First, among many masterpieces, we visited The Weavers, about which I will say little here, except that with its dramatic red curtain, forced, stage-like perspective, and asymmetry within a symmetrical framework, it epitomizes the Spanish Baroque. But there, in the background, what should appear, but Velazquez’s tribute to his hero Titian.

Dead center in the background, in the strong light from the left of the canvas, is a tapestry of Titian’s Rape of Europa. Now at the Isabella Stewart Gardner Museum in Boston, and thus never to be loaned or removed, the Rape of Europa will never join a retrospective of Titian’s work unless held at the Gardner, though it was one of Titian’s greatest masterpieces and most influential paintings. It singlehandedly opened the door to the Baroque, and influenced such artists as Rubens, Poussin, Rembrandt and Manet.

But I do digress.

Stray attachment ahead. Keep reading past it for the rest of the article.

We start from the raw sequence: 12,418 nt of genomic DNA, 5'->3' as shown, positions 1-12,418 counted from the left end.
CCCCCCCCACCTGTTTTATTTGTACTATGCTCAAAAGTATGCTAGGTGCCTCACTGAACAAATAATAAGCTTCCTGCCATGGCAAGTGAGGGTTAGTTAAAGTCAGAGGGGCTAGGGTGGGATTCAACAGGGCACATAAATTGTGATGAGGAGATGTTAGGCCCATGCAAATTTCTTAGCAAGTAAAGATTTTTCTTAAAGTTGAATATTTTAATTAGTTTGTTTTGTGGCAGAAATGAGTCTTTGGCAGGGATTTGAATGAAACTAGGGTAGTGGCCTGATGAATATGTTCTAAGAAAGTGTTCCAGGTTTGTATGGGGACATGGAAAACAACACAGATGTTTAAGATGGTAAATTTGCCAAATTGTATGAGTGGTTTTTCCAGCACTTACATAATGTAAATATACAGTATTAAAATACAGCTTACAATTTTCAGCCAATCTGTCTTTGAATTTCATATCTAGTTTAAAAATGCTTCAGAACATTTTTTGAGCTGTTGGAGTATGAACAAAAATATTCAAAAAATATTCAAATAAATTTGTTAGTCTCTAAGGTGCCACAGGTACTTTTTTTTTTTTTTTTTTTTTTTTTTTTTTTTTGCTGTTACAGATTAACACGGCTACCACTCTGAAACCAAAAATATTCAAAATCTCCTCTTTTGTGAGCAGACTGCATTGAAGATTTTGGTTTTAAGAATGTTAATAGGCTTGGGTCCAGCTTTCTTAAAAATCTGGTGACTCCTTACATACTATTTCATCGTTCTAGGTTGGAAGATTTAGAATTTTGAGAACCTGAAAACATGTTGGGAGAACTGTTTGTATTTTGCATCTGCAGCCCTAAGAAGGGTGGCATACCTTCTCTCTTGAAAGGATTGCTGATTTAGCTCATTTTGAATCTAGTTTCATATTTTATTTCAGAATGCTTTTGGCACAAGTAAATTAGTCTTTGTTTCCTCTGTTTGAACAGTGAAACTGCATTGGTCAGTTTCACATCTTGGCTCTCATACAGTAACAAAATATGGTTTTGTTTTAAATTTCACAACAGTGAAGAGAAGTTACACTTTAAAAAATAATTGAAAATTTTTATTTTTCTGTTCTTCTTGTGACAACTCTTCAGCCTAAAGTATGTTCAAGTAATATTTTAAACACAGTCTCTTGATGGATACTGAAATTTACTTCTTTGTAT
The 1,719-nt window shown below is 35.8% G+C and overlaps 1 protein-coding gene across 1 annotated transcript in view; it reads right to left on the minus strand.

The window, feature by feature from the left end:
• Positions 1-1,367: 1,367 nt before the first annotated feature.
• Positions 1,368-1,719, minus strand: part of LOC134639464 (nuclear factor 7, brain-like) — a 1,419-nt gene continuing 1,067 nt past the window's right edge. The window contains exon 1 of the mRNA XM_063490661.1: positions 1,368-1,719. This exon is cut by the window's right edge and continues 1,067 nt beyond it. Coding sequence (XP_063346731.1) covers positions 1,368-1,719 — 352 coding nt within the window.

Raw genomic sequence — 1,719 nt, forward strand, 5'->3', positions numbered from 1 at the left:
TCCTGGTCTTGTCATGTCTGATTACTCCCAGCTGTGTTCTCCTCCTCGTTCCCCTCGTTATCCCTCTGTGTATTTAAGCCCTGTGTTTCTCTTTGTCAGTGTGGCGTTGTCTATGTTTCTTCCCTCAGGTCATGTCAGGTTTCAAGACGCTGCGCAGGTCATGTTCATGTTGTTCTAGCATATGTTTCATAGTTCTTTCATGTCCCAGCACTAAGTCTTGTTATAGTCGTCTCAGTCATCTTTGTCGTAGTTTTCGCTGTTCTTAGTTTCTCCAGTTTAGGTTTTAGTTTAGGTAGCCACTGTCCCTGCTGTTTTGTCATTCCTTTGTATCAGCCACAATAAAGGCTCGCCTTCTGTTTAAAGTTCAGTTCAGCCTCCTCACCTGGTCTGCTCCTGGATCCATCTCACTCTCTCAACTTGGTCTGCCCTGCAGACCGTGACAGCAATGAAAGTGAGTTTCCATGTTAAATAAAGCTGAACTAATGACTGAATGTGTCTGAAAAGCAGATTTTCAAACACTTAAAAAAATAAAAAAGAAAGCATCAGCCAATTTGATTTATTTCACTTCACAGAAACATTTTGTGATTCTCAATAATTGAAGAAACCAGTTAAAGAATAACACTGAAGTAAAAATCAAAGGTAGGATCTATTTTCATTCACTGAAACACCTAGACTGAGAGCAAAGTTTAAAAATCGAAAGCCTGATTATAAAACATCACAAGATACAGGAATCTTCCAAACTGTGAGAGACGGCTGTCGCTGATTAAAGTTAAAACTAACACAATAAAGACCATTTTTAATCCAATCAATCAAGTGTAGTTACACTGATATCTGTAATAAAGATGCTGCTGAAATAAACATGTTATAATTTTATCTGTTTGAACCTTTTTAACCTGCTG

Las Meninas
is also amazing and deserves the tomes which have been written about it. Its subtlety and complexity are just not there in photographs. The king and queen in the mirror are barely ghosts, and yet you expect to see their reflections moving any second. The confidence of Velazquez’s self portrait does not come across in a smaller print. And make no mistake, the painting is huge, so the portrait is nearly life size. Las Meninas is dark the way a John Singer Sargent painting is dark – layers upon layers of dark, yet somehow with fully disclosed details. It tells a story the way Giorgione tells a story – leaving as many questions as answers. It is real and living, yet frozen in time. It is one of history’s most intriguing works of art, but is not the subject of this post.